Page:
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Early Oneida County History
- The political history of Oneida County began with its erection from Herkimer on March 15, 1798. This garden spot of the upper Mohawk Valley had been devastated and almost depopulated by the Revolutionary War. Sullivan's campaign had chastised the Indians but had also laid waste much of the country. The gallant defense oI Fort Stanwix against St. Leger, the battle of Oriskany, where St. Leger's forces were prevented from joining those of Burgoyne, made possible the victory oI Saratoga.
Cressy, in "Fifteen Decisive Battles of the World," says concerning the battle of Saratoga and the part Oriskany played, that, "with a successful completion of Burgoyne's plan, the independence declared in 1776 would have been extinguished -- the defeat and capture of Burgoyne's army were made possible by the battles of the Oriskany and Bennington."
The section, now comprised in, Oneida County, had been settled by Germans of the Palatinate and Puritans from the east, but at the end of the war the region was deserted and was reverting to the wilderness. The coming of peace brought about a return of a Iew of the former settlers, joined by others who had never seen this land. Hugh White located in Whitestown in the summer of 1784. A few had settled at Deerfield and Fort Stanwix about the same year. But as late as 1787, according to Pomroy Jones, there were at Utica (Fort Schuyler) three houses, at Whitesboro seven, three at Oriskany, four at Rome (Fort Stanwix), three at Westmoreland. It is evident, however, that there was quite an inflow of settlers about this time, for in 1800 Utica had seventy buildings and Rome fifty. In 1790, when Herkimer County including Oneida, was formed from Montgomery, a census found 6,891 inhabitants in the whole of the Upper Mohawk section.
The title to the lands which now comprise Oneida County were secured from the Indians in 1790. Governor Clinton and some of the personages of the State met the prominent chiefs of the Iroquois in what is known as "The Great Council," at Fort Stanwix in 1788, which resulted in the ceding to the whites of the whole of the Indian territory except the Oneida reservation. This treaty was not confirmed until June 16, 1790.
The county on its erection in 1798 was very large. In 1802 St. Lawrence was taken from it; three years later Jefferson and Lewis were erected Irom it; in 1816 the county of Oswego was formed from Oneida and Onondaga. But even these removals leaves the county with an area of 1,215 square miles. It is bounded on the north by Oswego and Lewis counties; on the east by Herkimer County; on the south by Madison and Otsego; and on the west by Madison and Oswego. Through the county runs the Mohawk with many of its tributaries. The valley of this river is one of the most fertile in this country; few districts can grow such a variety of products. In past ages the drainage of the region was towards the Great Lakes, but when the mighty glaciers had gouged their way south and were returning to the frozen north from whence they came, they left debris which dammed the upper outlet to this valley and a new river system made its way to the southeast. This change in topography was responsible for much of the beauty, water power and fertility of this whole section, of which Oneida County has so choice a part.
While the greatest natural resource of this area has been the fertile soil, its first great industry was lumbering, for it was a heavily forested territory bordering on the Adirondacks. Hinckley is now the main timber cutting town, and makes all manner oI wood products, including pulp and paper. Minerals have played but a small part. Iron was mined and forged as early as 1797 around Clinton. Ore was shipped by canal to Pennsylvania in 1840. It is relatively an unused resource. But in a report made in 1907, on the State deposits of iron, attention was drawn to the immense amounts of ore which indicated that "New York might easily become the leading iron State in the Union." Oneida lies in one of the heavier ore sections and may yet become the center of a great iron industry. It is said the ore can be more cheaply mined here than in any other part of the State. Since 1910 limestone has been quarried on a large scale in the town of Trenton, the most of which is used for road building. Glass sand was one of the early discoveries,, and the first large manufactory of the county was a glass factory organized in 1809 with a capital of $100,000, at Verona, and continued until 1836. The year following an even larger factory began operations making crown glass at Utica. The discovery of natural gas in Pennsylvania brought about different and cheaper methods of making this commodity and glass is no longer one of the products oI Oneida.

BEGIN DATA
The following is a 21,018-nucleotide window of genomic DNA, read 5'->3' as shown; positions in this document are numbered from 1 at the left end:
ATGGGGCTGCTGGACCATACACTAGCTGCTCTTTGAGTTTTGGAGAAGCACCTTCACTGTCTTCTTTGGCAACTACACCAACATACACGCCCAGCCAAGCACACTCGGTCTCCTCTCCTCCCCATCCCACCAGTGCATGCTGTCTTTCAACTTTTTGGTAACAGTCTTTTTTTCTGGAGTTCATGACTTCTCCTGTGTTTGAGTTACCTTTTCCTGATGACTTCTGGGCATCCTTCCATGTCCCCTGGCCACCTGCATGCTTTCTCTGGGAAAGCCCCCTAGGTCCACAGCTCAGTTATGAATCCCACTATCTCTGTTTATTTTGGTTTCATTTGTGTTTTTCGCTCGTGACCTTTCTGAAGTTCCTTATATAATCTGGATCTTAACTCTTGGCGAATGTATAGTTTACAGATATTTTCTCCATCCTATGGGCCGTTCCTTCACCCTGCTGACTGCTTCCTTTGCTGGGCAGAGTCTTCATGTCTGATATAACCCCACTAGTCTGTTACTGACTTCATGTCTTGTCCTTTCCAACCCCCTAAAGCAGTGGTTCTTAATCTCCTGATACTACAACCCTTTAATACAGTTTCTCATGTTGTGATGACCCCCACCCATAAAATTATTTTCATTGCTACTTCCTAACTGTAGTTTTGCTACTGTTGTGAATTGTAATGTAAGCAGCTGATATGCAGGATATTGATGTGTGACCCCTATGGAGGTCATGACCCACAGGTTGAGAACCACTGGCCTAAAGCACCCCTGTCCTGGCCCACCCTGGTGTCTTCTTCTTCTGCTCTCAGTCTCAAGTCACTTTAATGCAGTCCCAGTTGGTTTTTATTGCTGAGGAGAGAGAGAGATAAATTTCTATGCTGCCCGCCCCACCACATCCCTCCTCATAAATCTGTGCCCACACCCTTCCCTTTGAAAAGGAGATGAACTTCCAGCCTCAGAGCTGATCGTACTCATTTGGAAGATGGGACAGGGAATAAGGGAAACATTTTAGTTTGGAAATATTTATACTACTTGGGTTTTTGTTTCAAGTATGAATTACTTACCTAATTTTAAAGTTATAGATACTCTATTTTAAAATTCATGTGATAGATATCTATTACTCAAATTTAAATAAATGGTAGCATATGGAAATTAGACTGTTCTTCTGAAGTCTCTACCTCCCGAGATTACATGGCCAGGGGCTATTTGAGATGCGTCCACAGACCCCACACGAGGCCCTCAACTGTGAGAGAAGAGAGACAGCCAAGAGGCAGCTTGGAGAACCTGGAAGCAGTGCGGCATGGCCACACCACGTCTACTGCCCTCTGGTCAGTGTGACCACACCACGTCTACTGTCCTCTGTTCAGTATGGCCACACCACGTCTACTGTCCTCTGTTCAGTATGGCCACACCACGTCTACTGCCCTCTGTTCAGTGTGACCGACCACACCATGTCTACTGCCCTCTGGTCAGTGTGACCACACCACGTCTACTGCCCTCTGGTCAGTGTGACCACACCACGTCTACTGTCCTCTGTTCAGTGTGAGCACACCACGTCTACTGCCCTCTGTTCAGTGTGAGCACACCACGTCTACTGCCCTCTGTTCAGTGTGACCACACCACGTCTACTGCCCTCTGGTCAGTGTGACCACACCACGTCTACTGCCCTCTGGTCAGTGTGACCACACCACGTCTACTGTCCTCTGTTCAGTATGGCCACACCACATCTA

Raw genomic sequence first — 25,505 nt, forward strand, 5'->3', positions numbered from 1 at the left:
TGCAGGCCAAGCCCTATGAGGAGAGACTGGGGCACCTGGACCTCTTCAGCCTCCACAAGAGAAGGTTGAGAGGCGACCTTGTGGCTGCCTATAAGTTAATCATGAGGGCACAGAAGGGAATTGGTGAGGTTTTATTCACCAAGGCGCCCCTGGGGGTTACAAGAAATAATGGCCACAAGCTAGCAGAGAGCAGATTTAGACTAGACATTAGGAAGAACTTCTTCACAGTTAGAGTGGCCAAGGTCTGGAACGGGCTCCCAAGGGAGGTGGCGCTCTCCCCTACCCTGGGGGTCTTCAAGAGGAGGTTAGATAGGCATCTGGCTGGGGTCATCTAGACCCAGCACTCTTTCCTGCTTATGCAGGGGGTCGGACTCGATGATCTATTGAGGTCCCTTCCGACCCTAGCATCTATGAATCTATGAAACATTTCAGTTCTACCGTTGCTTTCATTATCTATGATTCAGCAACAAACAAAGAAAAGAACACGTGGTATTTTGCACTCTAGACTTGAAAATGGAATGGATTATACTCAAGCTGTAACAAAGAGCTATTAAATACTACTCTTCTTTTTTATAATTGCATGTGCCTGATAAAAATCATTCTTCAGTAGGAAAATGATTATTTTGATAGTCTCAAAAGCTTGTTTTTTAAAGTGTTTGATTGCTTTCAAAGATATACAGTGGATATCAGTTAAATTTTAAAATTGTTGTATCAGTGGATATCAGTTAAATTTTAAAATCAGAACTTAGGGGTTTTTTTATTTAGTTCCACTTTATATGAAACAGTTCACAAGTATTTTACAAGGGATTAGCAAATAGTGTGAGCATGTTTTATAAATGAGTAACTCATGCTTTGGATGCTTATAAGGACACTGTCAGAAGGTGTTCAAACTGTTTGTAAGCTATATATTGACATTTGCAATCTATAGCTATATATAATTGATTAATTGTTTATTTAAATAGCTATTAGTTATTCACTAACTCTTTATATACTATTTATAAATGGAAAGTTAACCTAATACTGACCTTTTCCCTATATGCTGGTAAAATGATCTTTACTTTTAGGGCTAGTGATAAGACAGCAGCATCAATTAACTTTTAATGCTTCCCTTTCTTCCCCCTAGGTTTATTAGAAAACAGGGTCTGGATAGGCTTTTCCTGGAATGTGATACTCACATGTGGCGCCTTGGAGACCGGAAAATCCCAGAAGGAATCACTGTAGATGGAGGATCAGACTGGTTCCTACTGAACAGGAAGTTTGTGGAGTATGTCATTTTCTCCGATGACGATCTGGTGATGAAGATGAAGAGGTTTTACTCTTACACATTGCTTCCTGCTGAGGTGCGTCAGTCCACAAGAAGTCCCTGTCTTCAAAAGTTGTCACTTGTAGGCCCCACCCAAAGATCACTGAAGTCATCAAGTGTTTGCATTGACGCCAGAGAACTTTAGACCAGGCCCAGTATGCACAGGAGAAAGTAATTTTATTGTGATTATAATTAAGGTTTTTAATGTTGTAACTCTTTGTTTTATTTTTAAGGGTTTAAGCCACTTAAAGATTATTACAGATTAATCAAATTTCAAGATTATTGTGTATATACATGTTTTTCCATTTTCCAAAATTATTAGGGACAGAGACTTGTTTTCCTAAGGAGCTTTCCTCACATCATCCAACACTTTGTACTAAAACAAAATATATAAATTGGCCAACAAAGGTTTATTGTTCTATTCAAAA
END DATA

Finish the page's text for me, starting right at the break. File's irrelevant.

The large areas of tillable soil uncovered by the cutting of the forests encouraged the first and most continuous development of the county. Conditions were found to be suited for nearly all general and many special crops. It is a boast, that everything, not of a semi-tropical nature, can be grown in some part of Oneida. The early Germans were trained stock breeders and dairymen, so it was natural that dairying should be one of the first agricultural interests to come to the front. The growth of all this district as a seat of manufacturing gave a ready market for milk products and has kept the production of milk in the first place. Sheep were brought in by some of the first settlers after the Revolution, and the first mill in New York State for weaving wool was started in Whitestown (Whitesboro) in 1808.
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Each of these sections has different books on the same region:
- Town & County
- Native American
- Trains & Steamboats
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Copyright © 1996 by Richard Frisbie -- All rights reserved.